Trends in web application security
Posted on 07 February 2014.
Despite web application vendors being more responsive and releasing security patches much faster than in 2012, new research revealed that it is still taking an average of over two weeks for critical vulnerabilities to be fixed.

Average patch times in 2013 compared to 2012:


Ilia Kolochenko, CEO at High-Tech Bridge, said: “11 days to patch critical vulnerabilities is still a fairly long delay. But, thankfully, even though serious vulnerabilities are becoming more complex to detect and exploit, there are vendors such as BigTree CMS who are responding to even complex vulnerabilities in less than three hours, so our award for the Most Responsive Vendor of the Year 2013 goes to that organization.

General awareness within vendors about the importance of application security is also growing, with vendors finally taking security seriously. In the past, even well-known vendors postponed security-related fixes in favor of releasing new versions of their software with new functionality and unpatched vulnerabilities. However, in 2013, no big vendor adopted this dangerous approach of prioritizing functionality while sacrificing security and only three of the 62 security advisories released by us in 2013 remained unpatched.”

Despite better coding practices making serious vulnerabilities in mature apps harder to find, researchers also found a number of cases where application security was compromised by basic mistakes such as failing to delete installation scripts, enabling cyber criminals to compromise the entire web application.

This highlights the important of independent security testing and auditing of web applications, as even professional developers may simply miss or forget to control vital security points.

Critical and high risk vulnerabilities are becoming more sophisticated both to detect and to exploit. Gone are the days when many PHP applications commonly used “exec()” or “passthru()” functions with user-supplied input leading to remote code execution. Serious vulnerabilities are now exploitable via chained attacks and good examples that illustrate this are Remote Code Execution in Microweber and OS Command Injection in CosCms.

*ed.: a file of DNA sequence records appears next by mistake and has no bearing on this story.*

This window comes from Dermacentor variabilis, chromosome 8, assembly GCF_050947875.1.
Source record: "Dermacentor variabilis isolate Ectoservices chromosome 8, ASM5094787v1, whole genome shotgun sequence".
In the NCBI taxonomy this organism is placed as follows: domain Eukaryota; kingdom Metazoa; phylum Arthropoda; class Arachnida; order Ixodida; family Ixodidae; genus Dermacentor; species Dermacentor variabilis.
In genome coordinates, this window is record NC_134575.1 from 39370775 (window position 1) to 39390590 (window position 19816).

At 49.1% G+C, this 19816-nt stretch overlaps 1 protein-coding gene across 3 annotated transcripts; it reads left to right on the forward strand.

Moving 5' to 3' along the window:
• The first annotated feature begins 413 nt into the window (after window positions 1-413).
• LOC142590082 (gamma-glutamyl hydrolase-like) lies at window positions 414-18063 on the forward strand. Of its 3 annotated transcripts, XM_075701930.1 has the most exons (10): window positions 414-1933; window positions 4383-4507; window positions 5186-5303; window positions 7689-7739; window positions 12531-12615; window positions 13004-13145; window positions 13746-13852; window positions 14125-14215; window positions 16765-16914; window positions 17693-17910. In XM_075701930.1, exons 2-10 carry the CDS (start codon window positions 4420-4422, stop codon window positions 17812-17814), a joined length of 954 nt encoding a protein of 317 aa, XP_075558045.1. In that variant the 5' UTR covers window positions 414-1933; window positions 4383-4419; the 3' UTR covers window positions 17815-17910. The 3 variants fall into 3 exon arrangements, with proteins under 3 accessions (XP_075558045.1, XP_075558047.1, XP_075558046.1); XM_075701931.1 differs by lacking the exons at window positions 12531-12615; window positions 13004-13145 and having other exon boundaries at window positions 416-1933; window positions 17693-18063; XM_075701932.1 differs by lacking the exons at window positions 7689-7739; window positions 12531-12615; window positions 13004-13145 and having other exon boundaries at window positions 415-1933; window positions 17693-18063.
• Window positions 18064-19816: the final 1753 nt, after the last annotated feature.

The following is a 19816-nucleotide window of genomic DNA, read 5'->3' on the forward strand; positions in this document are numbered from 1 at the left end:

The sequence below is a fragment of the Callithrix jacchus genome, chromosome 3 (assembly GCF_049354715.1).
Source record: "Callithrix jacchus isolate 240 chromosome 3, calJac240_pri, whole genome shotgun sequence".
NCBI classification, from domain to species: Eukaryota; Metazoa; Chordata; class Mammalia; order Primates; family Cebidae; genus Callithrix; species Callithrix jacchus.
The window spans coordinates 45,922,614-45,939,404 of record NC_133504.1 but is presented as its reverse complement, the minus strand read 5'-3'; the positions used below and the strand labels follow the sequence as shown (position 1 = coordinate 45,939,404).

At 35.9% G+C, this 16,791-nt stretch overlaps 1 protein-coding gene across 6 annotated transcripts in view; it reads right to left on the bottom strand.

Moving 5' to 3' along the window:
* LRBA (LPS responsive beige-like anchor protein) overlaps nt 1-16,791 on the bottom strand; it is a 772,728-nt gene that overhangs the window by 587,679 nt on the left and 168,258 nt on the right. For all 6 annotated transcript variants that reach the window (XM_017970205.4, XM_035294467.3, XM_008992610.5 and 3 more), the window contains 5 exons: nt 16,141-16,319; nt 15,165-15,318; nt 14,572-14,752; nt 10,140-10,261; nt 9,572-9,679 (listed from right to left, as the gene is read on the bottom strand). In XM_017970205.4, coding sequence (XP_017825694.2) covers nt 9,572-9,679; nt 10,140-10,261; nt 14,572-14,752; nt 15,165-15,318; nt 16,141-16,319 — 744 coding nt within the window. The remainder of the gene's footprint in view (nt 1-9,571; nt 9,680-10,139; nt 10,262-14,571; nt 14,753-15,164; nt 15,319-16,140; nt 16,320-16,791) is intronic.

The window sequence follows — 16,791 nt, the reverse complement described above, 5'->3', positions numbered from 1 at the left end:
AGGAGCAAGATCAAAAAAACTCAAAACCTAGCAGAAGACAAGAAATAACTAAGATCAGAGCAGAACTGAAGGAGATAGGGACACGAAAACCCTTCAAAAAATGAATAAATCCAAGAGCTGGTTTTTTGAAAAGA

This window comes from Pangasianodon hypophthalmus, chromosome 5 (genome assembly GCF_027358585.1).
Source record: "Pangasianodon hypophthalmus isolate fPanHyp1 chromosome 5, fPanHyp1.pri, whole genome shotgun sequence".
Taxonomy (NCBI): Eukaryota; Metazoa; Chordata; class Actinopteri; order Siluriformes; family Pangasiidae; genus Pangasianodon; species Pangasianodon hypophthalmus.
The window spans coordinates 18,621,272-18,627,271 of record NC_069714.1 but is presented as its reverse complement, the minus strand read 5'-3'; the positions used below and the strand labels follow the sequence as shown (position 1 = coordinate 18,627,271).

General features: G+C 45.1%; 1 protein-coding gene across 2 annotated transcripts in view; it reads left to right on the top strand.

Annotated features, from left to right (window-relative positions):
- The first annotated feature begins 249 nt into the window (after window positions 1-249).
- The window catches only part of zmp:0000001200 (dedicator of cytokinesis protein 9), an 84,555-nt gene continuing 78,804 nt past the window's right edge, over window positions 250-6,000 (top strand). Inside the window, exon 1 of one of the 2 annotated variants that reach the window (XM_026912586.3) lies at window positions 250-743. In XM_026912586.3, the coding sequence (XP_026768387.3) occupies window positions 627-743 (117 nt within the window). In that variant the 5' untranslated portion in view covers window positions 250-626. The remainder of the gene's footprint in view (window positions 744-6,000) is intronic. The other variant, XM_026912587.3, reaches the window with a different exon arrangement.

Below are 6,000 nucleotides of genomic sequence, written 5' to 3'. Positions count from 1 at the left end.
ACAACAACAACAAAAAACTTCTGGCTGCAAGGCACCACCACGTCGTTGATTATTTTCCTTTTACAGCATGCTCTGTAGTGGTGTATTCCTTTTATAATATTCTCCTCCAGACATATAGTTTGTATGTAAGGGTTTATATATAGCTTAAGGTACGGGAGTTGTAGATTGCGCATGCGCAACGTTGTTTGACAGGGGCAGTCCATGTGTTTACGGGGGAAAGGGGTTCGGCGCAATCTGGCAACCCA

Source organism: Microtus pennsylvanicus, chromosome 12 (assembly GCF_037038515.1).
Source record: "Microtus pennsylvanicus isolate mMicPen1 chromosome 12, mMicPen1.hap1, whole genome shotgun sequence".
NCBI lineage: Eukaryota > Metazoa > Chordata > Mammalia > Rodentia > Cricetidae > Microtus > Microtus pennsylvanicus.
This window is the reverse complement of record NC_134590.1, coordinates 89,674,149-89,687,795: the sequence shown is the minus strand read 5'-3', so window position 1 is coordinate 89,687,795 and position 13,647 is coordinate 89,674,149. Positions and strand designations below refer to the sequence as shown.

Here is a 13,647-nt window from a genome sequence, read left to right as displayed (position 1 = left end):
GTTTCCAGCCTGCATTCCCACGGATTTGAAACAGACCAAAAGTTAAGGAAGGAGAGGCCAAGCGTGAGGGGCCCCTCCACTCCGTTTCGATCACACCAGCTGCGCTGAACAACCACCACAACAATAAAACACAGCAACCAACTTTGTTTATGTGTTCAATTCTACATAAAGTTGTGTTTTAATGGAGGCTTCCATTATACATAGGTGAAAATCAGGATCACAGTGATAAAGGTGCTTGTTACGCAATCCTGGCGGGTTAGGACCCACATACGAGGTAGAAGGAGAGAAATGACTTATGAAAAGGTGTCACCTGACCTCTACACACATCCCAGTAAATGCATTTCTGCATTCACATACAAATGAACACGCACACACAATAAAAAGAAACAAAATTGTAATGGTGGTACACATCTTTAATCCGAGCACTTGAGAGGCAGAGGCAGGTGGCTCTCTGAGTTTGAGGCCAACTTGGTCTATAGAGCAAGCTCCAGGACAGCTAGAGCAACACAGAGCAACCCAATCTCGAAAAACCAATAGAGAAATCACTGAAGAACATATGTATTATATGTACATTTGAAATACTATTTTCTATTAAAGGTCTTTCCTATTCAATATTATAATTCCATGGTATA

SQL injections vulnerabilities are also becoming more complex to exploit. An efficient DNS exfiltration technique is now commonly used in cases that in the past were considered almost unexploitable to extract data from the database. It is also important to mention that many of the vulnerabilities usually deemed to be high or critical risk were downgraded to medium risk in our advisories in 2013, as their exploitation required the attacker to be authenticated or logged-in. This confirms that web developers should also pay attention to security for parts of the application accessible only to “trusted” parties who may in fact be quite hostile.”

The most vulnerable web applications are:
  • In-house web application, at 40 per cent
  • Plugins and modules for CMSs, at 30 per cent
  • Small CMSs, at 25 per cent
  • Large CMSs, such as WordPress and Joomla), at 5 per cent.
Marsel Nizamutdinov, Chief Research Officer at High-Tech Bridge, concluded: “It is important to say that about 90 per cent of large and medium-size commercial and open-source CMSs prone to XSS and SQL injection attacks are vulnerable because they are not up-to-date or are incorrectly configured. However, we have made great progress in terms of positive impact our research brings to the industry, with tens of thousands of popular websites no longer at risk of compromised thanks to our efforts and collaboration with software vendors.





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